These Kickstarter plans seem like grand adventures for the travelers. God speed. May they travel safely, meet kind strangers, and never have to pack away a wet tent. But I am not paying for it, no way, no how. Here’s the thing: I, too, would like to travel the Silk Road. I too would like to ride a bicycle around an island nation. I would like to share stories of how my adventures transpire in an insightful and interesting manner. This fall, I hope to do a big camping trip with my husband around the American Southwest. To do this, we will work, save our money and then, go travel.

Perhaps I am making a mistake and I should be asking you to pay for it. But I cannot think of one good reason why you should.

[Image by bradleygee via Flickr]

Road Trip Tips: researching and planning to pinch pennies

Let’s face it: road trips are becoming less and less common in America. We’ve got (near) record-high fuel prices, a pressure on us to work more and take less time off (thanks, recession) and more entertainment options than ever before close to our homes. Put simply, road trips aren’t nearly as easy to take as they’ve been in the past, but they’re just as awe-inspiring today as they’ve always been.

If you’ve been looking to burn a few weeks of banked vacation, spend a bit of quality time with your family, see a few long-lost relatives elsewhere in the country and mark one or two more of your Bucket List items off, there’s no better way to accomplish all of that than by packing your Winnebago (or whatever vehicle resides in your garage) and hitting the highways. Despite what you may believe, you just might have enough in savings to pull off your dream road trip, and we’ve got a few tips beyond the break that’ll save you bundles along the way. Just be prepared to put in the legwork during the “planning” phase.Plan your routes around family and friends

Lodging is undoubtedly one of the biggest expenses when it comes to making a road trip happen. Sure, some of you may be able to rough it in tents along the way, but for families who need amenities like hot breakfasts, showers and actual bedding, there’s no quicker way to drain your road trip account than by shacking up in the Embassy Suites each night. Our suggestion? Plan your stops around friends and family who won’t mind you staying a night or two. Asking distant relatives to use their home for over three days can come across as demanding and imposing, but most anyone with a soul will let you crash for one or two days. If planned right, you can stay a day with a friend for free (or a small — and recommended — donation) and then the next night in a hotel. If you repeat this one-and-one strategy, you’ve just cut your hotel costs in half, all while getting the opportunity to catch up with folks that probably mean a lot to you.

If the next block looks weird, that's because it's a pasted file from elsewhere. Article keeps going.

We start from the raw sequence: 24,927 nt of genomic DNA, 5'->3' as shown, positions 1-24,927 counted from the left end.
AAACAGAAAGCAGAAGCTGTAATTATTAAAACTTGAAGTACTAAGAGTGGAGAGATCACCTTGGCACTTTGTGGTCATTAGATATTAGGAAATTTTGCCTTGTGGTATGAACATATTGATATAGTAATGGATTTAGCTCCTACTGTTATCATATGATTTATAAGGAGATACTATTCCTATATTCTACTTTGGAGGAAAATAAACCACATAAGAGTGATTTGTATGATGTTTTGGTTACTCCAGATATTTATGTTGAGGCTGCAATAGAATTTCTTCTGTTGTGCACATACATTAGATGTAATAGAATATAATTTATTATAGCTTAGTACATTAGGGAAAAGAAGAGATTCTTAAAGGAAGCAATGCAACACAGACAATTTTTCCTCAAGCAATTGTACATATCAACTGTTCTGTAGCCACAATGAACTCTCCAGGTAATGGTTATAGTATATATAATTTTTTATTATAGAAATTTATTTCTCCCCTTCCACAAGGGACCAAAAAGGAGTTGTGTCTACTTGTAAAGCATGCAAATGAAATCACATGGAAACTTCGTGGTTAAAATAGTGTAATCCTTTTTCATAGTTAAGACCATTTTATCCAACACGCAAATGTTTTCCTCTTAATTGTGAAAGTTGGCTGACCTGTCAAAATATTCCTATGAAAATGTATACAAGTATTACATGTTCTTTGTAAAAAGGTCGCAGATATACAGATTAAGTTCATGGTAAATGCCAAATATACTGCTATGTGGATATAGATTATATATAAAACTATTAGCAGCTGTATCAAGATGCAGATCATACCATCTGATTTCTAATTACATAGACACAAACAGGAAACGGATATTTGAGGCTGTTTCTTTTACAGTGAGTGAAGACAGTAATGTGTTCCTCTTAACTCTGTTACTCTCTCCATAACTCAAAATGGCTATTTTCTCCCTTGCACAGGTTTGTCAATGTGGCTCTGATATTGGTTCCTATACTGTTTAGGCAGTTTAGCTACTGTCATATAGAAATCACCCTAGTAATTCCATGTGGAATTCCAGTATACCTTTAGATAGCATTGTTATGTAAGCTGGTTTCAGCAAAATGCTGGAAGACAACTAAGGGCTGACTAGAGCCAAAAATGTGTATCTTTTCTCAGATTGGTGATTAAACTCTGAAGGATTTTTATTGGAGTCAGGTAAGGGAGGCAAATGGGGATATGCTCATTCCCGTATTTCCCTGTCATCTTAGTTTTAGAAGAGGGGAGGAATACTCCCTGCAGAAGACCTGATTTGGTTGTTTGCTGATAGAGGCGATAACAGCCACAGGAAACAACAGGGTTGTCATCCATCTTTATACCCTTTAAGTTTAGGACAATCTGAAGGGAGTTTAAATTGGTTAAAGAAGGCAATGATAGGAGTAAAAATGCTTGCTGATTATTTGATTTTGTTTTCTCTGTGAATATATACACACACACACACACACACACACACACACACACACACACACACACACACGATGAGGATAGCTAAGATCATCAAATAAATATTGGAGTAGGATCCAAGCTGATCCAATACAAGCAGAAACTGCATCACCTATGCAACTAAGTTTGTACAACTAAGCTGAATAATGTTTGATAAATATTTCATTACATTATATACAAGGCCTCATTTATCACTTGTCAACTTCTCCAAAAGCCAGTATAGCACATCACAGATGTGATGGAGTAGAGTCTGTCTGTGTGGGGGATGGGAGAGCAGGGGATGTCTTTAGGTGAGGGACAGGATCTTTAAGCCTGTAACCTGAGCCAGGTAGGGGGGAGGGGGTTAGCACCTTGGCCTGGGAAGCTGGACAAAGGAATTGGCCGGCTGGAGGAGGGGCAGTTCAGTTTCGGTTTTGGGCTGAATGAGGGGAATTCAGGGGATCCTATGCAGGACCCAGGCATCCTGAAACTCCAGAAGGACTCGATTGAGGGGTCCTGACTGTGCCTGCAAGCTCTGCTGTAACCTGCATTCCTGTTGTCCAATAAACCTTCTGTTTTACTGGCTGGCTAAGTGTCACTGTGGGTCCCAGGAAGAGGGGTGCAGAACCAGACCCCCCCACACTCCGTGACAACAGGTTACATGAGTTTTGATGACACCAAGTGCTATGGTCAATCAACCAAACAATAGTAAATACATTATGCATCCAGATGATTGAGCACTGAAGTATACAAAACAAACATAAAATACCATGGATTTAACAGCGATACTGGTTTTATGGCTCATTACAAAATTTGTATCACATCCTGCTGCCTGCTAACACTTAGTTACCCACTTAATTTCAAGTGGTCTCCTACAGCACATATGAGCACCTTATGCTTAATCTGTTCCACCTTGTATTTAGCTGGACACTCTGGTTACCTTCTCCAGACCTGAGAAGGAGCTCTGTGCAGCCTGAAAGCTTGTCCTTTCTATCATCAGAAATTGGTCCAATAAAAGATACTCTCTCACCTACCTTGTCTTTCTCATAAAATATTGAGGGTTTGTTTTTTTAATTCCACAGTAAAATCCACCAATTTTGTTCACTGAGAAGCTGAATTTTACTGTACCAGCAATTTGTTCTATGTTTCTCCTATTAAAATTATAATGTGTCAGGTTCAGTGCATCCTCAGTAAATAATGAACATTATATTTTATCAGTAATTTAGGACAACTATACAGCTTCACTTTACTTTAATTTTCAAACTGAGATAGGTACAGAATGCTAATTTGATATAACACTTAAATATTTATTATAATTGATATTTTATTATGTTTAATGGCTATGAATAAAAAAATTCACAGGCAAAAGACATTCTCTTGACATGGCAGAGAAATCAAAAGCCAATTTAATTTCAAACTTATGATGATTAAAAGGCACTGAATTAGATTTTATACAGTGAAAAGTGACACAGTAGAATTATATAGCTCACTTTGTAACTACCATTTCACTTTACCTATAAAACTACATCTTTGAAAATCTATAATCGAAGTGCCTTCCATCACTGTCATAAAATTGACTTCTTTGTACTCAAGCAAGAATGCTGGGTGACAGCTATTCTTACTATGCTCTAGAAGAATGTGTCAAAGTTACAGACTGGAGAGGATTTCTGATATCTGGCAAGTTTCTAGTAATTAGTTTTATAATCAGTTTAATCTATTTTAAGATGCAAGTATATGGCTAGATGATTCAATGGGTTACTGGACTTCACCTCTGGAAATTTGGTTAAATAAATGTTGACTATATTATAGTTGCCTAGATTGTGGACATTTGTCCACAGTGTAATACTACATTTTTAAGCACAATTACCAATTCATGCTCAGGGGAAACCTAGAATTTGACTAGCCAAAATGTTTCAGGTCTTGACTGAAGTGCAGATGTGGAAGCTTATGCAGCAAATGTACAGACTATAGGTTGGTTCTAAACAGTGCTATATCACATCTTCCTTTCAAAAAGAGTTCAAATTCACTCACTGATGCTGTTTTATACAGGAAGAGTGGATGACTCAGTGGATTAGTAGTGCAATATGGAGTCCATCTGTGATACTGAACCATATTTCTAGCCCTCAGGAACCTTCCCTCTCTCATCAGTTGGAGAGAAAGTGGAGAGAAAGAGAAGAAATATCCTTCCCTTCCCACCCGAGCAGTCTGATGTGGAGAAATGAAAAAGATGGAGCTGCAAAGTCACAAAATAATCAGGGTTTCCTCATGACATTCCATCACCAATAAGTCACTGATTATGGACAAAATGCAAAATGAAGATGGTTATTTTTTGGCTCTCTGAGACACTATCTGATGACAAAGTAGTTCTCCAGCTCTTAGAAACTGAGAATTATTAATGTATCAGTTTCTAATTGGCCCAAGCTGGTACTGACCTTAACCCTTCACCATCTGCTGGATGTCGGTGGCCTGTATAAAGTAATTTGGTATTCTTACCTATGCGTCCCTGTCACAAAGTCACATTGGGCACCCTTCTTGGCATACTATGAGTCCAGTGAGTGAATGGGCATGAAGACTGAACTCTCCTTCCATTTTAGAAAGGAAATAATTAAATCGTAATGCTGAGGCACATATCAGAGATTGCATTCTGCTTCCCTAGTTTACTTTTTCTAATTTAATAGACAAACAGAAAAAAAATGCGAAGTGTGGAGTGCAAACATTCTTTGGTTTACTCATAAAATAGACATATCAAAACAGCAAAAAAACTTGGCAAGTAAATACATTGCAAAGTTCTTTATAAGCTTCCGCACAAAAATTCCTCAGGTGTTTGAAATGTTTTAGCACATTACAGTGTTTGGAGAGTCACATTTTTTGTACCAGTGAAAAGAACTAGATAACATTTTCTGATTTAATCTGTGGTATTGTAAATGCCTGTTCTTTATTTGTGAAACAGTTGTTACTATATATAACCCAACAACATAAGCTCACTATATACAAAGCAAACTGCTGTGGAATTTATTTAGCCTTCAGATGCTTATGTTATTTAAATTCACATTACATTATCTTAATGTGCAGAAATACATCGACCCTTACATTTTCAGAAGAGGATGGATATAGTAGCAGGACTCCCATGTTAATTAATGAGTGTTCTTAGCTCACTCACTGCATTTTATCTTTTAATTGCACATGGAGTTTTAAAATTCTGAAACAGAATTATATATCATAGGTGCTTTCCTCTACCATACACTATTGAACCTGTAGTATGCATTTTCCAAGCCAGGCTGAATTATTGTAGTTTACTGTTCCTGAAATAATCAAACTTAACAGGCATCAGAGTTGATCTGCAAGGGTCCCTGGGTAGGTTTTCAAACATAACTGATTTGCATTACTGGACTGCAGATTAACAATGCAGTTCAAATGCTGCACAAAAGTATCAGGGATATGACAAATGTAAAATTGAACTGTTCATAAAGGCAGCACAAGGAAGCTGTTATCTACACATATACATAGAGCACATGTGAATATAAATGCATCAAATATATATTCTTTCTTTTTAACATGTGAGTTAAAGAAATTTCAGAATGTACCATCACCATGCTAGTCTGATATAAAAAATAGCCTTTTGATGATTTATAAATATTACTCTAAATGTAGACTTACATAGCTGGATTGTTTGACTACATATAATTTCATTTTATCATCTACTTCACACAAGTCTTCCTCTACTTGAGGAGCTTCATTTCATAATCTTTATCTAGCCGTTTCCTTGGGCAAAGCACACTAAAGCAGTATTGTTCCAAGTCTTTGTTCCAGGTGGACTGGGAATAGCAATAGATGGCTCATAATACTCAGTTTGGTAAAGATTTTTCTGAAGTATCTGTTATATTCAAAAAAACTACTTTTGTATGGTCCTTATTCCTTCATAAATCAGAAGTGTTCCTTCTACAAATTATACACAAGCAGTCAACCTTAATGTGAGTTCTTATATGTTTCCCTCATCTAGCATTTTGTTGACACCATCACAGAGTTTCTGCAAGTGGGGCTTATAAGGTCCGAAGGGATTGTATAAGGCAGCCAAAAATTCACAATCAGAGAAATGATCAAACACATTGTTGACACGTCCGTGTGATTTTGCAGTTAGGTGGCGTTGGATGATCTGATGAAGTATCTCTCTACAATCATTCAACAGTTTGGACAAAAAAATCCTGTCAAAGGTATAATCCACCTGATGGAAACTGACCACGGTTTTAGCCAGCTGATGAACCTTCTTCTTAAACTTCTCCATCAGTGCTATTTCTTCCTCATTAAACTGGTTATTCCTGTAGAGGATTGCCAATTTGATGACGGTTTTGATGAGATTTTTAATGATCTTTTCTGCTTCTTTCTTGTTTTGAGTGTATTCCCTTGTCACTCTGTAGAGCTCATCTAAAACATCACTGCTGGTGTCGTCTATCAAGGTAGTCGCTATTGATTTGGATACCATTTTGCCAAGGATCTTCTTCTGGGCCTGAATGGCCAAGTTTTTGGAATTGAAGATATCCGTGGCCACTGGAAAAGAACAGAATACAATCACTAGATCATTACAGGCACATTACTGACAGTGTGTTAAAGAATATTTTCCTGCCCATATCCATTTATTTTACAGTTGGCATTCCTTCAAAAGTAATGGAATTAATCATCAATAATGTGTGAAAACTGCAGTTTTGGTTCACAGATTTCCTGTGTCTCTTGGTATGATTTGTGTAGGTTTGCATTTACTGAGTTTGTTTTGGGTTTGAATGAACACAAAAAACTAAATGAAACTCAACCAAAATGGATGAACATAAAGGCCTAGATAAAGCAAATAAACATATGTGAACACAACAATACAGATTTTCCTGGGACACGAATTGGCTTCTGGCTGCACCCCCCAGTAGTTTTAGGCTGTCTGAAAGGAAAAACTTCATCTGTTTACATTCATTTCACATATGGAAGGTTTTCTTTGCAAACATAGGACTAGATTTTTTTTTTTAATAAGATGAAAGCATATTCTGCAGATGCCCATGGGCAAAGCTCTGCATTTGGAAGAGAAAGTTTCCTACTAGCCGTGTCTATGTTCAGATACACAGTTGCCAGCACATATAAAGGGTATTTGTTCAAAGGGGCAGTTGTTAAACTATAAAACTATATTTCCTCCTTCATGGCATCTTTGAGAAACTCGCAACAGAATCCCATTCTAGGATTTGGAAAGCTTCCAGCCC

Stop eating out so much

It’s a fact of life that we all must eat. But choosing to eat at a restaurant three times per day is murder on the bank account. We recommend stocking up on groceries from the outset, using healthy snacks and fruits to fill your belly during the day in order to bridge the gap between breakfast and supper. If you keep yourself occupied during the daylight hours, it’s even easier to get by on a granola bar and banana while waiting for a serious meal at night. Even cutting out one full meal per day can save you a significant amount over the course of your trip.

Drive something with great fuel economy

Unless you’re planning a trip through blizzard-like conditions, you should really choose your Corolla over the Commander when embarking on a multi-thousand mile trip. Over the course of the journey, using a car that gets 35MPH on the highway instead of one that’s lucky to get 20MPG can save you hundreds of dollars in fuel costs. You’re probably saying that you just can’t fit everything into your “small car.” We’d suggest packing lighter, and using those aforementioned stops at houses to wash your clothes.

Flying to your start point? Search for nearby airports

Planning to start your trip in Minneapolis and eventually make your way down to the Dakotas? Don’t just blindly book airline tickets to MSP. allows your to search nearby airports, and better still, you can do your own research to scout out lesser-known airstrips within driving range of your intended origination point. We were planning such a trip recently, and we found that we could save over $100 per ticket by flying into Madison, Wisconsin. That’s just 4.5 hours away by car, and it gives us an even greater excuse to explore the Badger State.

Renting a car? Do your research

We recently embarked on a Southwest road trip which started in Las Vegas, Nevada. Believe it or not, there are literally scores of car rental outlets in Sin City, and the vast majority of them aren’t connected to McCarran International Airport. Car rentals get really, really interesting (and expensive, too) when you have a drop-off location that’s different than your pick-up location, and prices vary wildly from carrier to carrier and location to location. For this example, we wanted to leave from Vegas and drop the vehicle off in San Antonio eight days later.